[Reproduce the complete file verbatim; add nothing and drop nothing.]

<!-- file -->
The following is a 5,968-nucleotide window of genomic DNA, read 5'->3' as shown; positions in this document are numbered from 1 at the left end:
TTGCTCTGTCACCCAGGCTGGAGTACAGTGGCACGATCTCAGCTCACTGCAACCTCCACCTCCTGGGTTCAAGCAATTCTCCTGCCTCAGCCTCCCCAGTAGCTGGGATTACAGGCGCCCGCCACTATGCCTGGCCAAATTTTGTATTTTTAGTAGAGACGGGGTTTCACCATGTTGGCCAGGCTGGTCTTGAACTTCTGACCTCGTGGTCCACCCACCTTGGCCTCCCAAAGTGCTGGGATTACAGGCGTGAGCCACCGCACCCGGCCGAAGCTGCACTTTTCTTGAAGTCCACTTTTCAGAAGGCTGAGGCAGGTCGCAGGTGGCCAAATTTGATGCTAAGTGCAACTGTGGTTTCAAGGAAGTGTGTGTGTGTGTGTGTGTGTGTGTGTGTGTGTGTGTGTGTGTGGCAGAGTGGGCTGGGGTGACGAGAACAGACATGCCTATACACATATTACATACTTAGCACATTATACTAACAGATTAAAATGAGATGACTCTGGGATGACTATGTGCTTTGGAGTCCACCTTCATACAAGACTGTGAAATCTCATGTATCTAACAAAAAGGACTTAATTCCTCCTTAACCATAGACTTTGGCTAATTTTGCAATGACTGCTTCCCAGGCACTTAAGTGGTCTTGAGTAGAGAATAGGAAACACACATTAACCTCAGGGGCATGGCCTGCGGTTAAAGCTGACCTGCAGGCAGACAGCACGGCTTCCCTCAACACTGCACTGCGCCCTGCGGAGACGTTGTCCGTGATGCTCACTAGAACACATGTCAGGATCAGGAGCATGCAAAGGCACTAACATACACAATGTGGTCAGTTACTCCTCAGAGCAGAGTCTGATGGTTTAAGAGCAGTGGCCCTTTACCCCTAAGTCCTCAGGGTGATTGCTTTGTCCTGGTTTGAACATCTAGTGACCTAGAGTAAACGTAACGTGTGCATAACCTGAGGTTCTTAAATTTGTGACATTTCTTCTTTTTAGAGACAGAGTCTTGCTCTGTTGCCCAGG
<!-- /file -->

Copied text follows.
The following is a 5,968-nucleotide window of genomic DNA, read 5'->3' as shown; positions in this document are numbered from 1 at the left end:
TTGCTCTGTCACCCAGGCTGGAGTACAGTGGCACGATCTCAGCTCACTGCAACCTCCACCTCCTGGGTTCAAGCAATTCTCCTGCCTCAGCCTCCCCAGTAGCTGGGATTACAGGCGCCCGCCACTATGCCTGGCCAAATTTTGTATTTTTAGTAGAGACGGGGTTTCACCATGTTGGCCAGGCTGGTCTTGAACTTCTGACCTCGTGGTCCACCCACCTTGGCCTCCCAAAGTGCTGGGATTACAGGCGTGAGCCACCGCACCCGGCCGAAGCTGCACTTTTCTTGAAGTCCACTTTTCAGAAGGCTGAGGCAGGTCGCAGGTGGCCAAATTTGATGCTAAGTGCAACTGTGGTTTCAAGGAAGTGTGTGTGTGTGTGTGTGTGTGTGTGTGTGTGTGTGTGTGTGTGGCAGAGTGGGCTGGGGTGACGAGAACAGACATGCCTATACACATATTACATACTTAGCACATTATACTAACAGATTAAAATGAGATGACTCTGGGATGACTATGTGCTTTGGAGTCCACCTTCATACAAGACTGTGAAATCTCATGTATCTAACAAAAAGGACTTAATTCCTCCTTAACCATAGACTTTGGCTAATTTTGCAATGACTGCTTCCCAGGCACTTAAGTGGTCTTGAGTAGAGAATAGGAAACACACATTAACCTCAGGGGCATGGCCTGCGGTTAAAGCTGACCTGCAGGCAGACAGCACGGCTTCCCTCAACACTGCACTGCGCCCTGCGGAGACGTTGTCCGTGATGCTCACTAGAACACATGTCAGGATCAGGAGCATGCAAAGGCACTAACATACACAATGTGGTCAGTTACTCCTCAGAGCAGAGTCTGATGGTTTAAGAGCAGTGGCCCTTTACCCCTAAGTCCTCAGGGTGATTGCTTTGTCCTGGTTTGAACATCTAGTGACCTAGAGTAAACGTAACGTGTGCATAACCTGAGGTTCTTAAATTTGTGACATTTCTTCTTTTTAGAGACAGAGTCTTGCTCTGTTGCCCAGG